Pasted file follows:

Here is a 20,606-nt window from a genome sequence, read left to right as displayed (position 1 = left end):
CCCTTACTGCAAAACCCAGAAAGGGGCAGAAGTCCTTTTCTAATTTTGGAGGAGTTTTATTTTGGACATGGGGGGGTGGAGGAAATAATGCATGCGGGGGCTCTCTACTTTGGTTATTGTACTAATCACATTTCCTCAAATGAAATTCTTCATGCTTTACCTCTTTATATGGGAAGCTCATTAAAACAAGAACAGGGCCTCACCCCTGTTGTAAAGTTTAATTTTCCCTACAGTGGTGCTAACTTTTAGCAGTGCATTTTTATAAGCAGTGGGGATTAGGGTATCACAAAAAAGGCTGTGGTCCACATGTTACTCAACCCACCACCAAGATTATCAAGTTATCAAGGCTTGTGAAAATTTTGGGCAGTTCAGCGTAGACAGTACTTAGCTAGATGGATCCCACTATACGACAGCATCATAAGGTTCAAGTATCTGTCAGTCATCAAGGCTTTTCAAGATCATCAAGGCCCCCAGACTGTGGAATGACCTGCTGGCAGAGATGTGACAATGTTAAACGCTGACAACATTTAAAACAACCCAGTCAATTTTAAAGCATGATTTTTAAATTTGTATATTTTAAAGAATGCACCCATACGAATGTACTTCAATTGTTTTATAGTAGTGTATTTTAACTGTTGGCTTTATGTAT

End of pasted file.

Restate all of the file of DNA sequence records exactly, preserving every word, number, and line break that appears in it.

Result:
Here is a 20,606-nt window from a genome sequence, read left to right as displayed (position 1 = left end):
CCCTTACTGCAAAACCCAGAAAGGGGCAGAAGTCCTTTTCTAATTTTGGAGGAGTTTTATTTTGGACATGGGGGGGTGGAGGAAATAATGCATGCGGGGGCTCTCTACTTTGGTTATTGTACTAATCACATTTCCTCAAATGAAATTCTTCATGCTTTACCTCTTTATATGGGAAGCTCATTAAAACAAGAACAGGGCCTCACCCCTGTTGTAAAGTTTAATTTTCCCTACAGTGGTGCTAACTTTTAGCAGTGCATTTTTATAAGCAGTGGGGATTAGGGTATCACAAAAAAGGCTGTGGTCCACATGTTACTCAACCCACCACCAAGATTATCAAGTTATCAAGGCTTGTGAAAATTTTGGGCAGTTCAGCGTAGACAGTACTTAGCTAGATGGATCCCACTATACGACAGCATCATAAGGTTCAAGTATCTGTCAGTCATCAAGGCTTTTCAAGATCATCAAGGCCCCCAGACTGTGGAATGACCTGCTGGCAGAGATGTGACAATGTTAAACGCTGACAACATTTAAAACAACCCAGTCAATTTTAAAGCATGATTTTTAAATTTGTATATTTTAAAGAATGCACCCATACGAATGTACTTCAATTGTTTTATAGTAGTGTATTTTAACTGTTGGCTTTATGTAT